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By eight o’clock every morning, several hundred Kosovar men gather at the bus station in Ulcinj, Montenegro, and storm the glass doors to the tiny dark room where they are signed up for buses to the Albanian border. There are never enough seats–only 200 to 300 a day–and the looks on the faces of the men who are locked out of the room are of sheer desperation. “You’ll go tomorrow,” the station attendant mouths, and they knock on the glass until he opens the door to let them have their say. “Tomorrow is too late,” they shout. “There will be a rally of Milosevic supporters in Podgorica! It will be dangerous! It may be impossible!”
Djordjie Scepanovic, the Montenegrin commissioner for refugees, assured me there was no reason for Kosovars to leave Montenegro. “I have been to Albania,” he said. “The conditions there are much worse.” I could still think of a few reasons. Kosovars will never be given permanent residency in Montenegro. They have the right to send their children to school, but these are Serbian-language schools, and one of the main objectives of Kosovar resistance, the reason they have operated a quasi-underground school system for the last eight years, is education in the Albanian language. But the main reason is fear: The Kosovars fear a Milosevic takeover in Montenegro, and they fear the Yugoslav army, which is already here. Yesterday, Montenegrin television reported that Yugoslav soldiers in the north of Montenegro, near the refugee haven of Rozije, had shot and killed six Kosovars, including a child and an old woman.
The men who manage to get tickets are soon joined by their families, who bring the meager baggage: plastic bags with blankets, a few toys, and several loaves of bread. I am traveling with the family of 37-year-old Bedri Lushtaku, a middle-school economics teacher who is that Eastern European phenomenon, a man who learned his English from the BBC. He speaks very slowly, very carefully, and very correctly.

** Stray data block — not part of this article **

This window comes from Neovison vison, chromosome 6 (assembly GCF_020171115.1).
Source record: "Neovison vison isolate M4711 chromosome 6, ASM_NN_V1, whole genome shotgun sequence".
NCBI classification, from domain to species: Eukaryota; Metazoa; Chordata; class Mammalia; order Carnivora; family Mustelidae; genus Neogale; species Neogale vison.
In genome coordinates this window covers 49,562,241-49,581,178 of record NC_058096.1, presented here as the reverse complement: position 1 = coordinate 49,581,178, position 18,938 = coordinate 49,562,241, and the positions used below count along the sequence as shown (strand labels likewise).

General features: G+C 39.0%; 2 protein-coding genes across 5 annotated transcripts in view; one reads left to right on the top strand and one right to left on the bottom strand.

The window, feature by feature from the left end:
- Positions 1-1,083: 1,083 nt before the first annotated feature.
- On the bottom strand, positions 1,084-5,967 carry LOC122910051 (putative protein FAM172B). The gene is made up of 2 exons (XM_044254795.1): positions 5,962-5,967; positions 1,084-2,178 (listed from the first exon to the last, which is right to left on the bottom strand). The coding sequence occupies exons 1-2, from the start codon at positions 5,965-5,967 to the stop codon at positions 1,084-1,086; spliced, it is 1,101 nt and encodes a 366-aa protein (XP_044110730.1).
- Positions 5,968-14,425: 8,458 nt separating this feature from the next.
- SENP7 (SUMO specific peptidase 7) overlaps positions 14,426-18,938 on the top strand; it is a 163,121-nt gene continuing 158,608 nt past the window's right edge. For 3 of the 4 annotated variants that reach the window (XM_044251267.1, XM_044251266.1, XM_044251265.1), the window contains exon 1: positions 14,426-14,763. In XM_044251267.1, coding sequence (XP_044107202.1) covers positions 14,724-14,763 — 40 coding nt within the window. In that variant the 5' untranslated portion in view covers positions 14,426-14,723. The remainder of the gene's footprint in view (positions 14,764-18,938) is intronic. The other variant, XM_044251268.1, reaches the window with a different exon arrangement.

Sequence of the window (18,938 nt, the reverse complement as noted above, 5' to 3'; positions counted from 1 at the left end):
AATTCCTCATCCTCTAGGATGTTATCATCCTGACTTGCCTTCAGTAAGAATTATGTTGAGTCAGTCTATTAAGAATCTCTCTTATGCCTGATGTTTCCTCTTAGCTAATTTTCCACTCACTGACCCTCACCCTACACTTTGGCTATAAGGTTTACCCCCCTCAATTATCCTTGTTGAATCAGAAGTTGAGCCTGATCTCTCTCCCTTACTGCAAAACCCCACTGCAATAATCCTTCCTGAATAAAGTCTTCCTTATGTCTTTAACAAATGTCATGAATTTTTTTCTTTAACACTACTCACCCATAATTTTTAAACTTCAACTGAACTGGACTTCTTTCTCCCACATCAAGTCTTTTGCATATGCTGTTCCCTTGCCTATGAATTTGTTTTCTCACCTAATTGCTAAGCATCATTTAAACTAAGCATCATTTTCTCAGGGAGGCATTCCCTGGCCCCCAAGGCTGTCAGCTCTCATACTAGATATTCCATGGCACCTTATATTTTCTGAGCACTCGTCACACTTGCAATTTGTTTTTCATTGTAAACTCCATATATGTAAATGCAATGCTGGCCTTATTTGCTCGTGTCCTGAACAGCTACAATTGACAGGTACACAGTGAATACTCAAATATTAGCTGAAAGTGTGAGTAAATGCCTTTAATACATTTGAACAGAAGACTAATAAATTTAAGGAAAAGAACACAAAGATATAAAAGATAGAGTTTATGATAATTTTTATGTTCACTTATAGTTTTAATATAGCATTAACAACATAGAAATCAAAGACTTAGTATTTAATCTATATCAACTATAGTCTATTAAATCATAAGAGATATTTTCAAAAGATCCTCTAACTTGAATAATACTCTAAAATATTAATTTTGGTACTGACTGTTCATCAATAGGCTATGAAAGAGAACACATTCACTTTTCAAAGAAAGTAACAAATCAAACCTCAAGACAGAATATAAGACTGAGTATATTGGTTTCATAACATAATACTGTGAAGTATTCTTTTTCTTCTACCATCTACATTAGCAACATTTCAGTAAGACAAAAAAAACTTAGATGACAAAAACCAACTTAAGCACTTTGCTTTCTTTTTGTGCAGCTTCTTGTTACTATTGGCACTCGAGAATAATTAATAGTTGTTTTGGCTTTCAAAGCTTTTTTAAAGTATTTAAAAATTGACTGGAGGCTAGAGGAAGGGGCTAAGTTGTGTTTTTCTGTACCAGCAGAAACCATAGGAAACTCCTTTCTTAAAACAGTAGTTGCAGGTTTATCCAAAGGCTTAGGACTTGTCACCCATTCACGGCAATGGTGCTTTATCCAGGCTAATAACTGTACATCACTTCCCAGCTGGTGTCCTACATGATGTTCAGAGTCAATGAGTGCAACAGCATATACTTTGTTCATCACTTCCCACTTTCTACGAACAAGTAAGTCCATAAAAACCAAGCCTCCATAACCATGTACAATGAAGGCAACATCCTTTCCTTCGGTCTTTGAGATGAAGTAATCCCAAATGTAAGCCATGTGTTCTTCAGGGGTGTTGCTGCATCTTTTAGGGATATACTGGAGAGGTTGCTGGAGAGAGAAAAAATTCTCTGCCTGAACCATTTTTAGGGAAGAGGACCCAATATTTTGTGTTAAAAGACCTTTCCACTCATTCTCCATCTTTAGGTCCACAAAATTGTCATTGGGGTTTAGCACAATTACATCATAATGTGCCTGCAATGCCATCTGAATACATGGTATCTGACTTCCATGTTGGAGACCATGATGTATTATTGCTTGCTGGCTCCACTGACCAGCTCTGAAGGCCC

The Lushtakus are from the Drenica region, from the village of Prekaz, where everyone says it all began. Serbian police and Drenica patriots have cooperated strangely in portraying Prekaz as the birthplace of rebellion, but that’s not the point. The point is, the people of Prekaz have been displaced longer than anyone else. Thirteen months ago Prekaz was a village of empty houses, partly destroyed and largely looted. The dogs of the village had had time enough to form a wild pack and to have eaten most of the cattle: The gunfire coming from the police base, located conveniently on the hill overlooking the village, had been indiscriminate enough to fell most of the cows. The only human presence in the village was a Red Cross worker wandering the ruins, and 27 fresh graves, with a shovel left alongside one.
Yes, Bedri confirms, they left the village then, but they returned two months later and tried to rebuild. In another couple of months, “it started again,” and they went to the city of Mitrovica. They returned in October, after the cease-fire announcement. Three weeks ago the police came and took all the men. Along with men from a couple of other villages–200 or 300 in all–they were taken to Mitrovica, interrogated–mocked but not beaten–and set free. A few days later their families were also taken to Mitrovica and found Bedri and his 26-year-old brother Nemzi at a relative’s house.